Scottish Raw Honey and Handcrafted Beeswax Food Wraps

Bees’ Needs – 5 Simple Actions for Pollinators

Part of Jacobite’s strategy is to raise awareness of the pressures that pollinators are under and show ways we can help make a change. This article is from the Wildlife trust in conjunction with the Governments National Pollinator Strategy ( read it here

Insect pollinators matter. Through pollinating wild and garden plants they contribute to biodiversity. By pollinating crops they provide variety in our diets. They are valued by YOU, the public.

At least 1500 species of insects pollinate plants in the UK including bumble bees, the honey bee, solitary bees, hoverflies, wasps, flies, beetles, butterflies and moths. All have complex life cycles and specific needs. Most require food in the form of pollen and nectar, and need a home for shelter and nest building. The number of insect pollinators is highest in the summer coinciding with peak plant growth and supplies of nectar and pollen

Grow more flowers, shrubs and trees

Grow more flowers, shrubs and trees that provide nectar and pollen as food for bees and other pollinators throughout the year. For example, pussy willow, primroses and crocuses in spring, lavenders, meadow cranesbill and ox-eye daisies in summer, ivy and hebes in autumn, and mahonia shrubs and cyclamen in winter.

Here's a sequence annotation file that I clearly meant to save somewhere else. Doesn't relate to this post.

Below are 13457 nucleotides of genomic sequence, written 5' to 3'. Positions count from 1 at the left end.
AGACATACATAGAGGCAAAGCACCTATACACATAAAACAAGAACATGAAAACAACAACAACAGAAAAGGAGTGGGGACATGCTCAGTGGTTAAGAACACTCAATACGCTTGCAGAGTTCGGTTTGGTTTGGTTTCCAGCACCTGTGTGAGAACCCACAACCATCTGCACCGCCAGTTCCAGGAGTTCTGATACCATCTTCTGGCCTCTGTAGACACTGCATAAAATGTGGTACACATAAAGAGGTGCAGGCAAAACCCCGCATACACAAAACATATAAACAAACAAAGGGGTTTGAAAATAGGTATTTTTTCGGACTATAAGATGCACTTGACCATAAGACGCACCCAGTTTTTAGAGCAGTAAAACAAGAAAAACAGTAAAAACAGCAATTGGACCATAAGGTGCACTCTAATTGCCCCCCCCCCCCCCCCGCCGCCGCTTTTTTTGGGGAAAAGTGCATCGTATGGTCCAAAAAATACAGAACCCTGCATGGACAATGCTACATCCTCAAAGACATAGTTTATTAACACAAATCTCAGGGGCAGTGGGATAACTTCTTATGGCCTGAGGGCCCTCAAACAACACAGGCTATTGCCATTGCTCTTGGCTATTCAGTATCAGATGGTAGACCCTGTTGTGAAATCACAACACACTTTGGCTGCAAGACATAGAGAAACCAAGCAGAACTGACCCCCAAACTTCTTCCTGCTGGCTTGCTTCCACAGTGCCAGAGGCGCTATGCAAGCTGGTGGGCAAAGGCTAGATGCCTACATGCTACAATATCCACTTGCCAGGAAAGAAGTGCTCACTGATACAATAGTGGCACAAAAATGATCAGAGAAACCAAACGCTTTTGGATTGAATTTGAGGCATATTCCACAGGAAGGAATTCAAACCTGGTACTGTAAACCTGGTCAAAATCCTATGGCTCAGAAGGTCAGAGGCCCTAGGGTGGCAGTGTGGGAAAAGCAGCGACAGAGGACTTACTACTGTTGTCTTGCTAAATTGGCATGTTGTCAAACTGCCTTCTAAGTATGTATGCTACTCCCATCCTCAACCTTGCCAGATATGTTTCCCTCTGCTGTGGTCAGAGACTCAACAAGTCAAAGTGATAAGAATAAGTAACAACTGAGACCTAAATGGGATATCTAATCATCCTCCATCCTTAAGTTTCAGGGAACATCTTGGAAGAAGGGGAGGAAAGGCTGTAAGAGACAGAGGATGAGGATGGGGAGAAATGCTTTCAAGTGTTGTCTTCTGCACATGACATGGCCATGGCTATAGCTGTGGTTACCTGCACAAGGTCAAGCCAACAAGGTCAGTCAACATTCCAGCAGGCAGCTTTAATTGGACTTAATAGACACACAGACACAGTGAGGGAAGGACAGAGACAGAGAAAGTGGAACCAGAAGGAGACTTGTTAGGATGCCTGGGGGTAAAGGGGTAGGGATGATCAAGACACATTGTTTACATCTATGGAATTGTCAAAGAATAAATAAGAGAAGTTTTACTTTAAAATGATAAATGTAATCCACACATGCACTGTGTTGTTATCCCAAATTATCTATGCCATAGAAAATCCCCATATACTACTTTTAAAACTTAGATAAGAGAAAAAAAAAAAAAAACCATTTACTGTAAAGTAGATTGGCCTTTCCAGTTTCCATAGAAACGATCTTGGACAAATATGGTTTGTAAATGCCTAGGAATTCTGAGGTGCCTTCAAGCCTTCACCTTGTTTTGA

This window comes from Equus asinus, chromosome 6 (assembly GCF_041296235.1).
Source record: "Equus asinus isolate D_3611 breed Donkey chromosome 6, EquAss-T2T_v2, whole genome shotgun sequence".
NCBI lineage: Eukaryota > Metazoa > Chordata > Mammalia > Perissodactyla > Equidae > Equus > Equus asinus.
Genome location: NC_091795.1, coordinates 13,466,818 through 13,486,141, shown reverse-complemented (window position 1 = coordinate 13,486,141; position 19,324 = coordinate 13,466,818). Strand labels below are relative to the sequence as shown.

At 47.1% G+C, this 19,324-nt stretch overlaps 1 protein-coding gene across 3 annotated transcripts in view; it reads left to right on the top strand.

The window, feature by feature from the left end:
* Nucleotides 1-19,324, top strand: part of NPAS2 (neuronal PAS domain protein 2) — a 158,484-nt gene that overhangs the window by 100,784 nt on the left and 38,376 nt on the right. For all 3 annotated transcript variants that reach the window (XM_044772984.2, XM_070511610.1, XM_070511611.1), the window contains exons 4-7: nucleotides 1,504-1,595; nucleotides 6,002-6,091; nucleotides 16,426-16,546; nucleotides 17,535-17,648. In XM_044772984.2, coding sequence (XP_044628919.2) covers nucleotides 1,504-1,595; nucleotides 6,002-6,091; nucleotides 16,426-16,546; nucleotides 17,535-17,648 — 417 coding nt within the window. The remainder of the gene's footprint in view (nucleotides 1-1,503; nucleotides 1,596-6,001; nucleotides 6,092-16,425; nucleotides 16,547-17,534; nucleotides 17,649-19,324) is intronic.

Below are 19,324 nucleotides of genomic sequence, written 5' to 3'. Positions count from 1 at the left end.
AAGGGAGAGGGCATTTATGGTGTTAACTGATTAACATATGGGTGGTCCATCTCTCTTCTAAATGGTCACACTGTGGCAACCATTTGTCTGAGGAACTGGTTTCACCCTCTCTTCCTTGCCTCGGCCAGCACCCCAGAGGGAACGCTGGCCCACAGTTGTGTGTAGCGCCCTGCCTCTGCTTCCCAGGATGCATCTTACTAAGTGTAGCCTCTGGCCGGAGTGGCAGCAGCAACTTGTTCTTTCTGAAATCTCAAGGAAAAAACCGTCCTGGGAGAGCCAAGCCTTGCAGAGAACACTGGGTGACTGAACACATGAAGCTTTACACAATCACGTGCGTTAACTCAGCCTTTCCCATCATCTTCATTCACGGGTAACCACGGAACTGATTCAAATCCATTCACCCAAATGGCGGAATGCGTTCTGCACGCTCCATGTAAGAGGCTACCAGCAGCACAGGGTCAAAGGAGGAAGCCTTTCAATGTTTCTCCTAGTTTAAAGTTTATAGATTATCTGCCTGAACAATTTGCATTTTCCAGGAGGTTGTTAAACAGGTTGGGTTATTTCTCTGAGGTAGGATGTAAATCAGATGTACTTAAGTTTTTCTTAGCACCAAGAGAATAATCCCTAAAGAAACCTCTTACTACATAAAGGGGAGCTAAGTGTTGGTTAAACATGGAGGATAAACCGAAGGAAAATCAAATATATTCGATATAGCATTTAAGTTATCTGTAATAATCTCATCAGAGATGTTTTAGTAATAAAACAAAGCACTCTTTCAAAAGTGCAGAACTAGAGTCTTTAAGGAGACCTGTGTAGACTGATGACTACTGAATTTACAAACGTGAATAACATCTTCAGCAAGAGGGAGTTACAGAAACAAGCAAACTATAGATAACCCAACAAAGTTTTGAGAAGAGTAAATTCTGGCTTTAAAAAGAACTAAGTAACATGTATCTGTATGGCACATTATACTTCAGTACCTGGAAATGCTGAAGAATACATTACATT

2. Let it grow wild

Credit: Nadine Mitschunas, Urban Pollinators ProjectLeave patches of land to grow wild with plants like stinging nettles and dandelions to provide other food sources (such as leaves for caterpillars) and breeding places for butterflies and moths.

3. Cut grass less often

Credit: Nadine Mitschunas, Urban Pollinators ProjectCut grass less often and ideally remove the cuttings to allow plants to flower.

4. Don’t disturb insect nests and hibernation spots

Credit: Nadine Mitschunas, Urban Pollinators ProjectAvoid disturbing or destroying nesting or hibernating insects, in places like grass margins, bare soil, hedgerows, trees, dead wood or walls.

5. Think carefully about whether to use pesticides 

Think carefully about whether to use pesticides especially where pollinators are active or nesting or where plants are in flower. Consider control methods appropriate to your situation and only use pesticides if absolutely necessary. Many people choose to avoid chemicals and adopt methods like physically removing pests or using barriers to deter pests. If you choose to use a pesticide, always follow the label instructions.

 Read the full article at http://www.wildlifetrusts.org/Bees-needs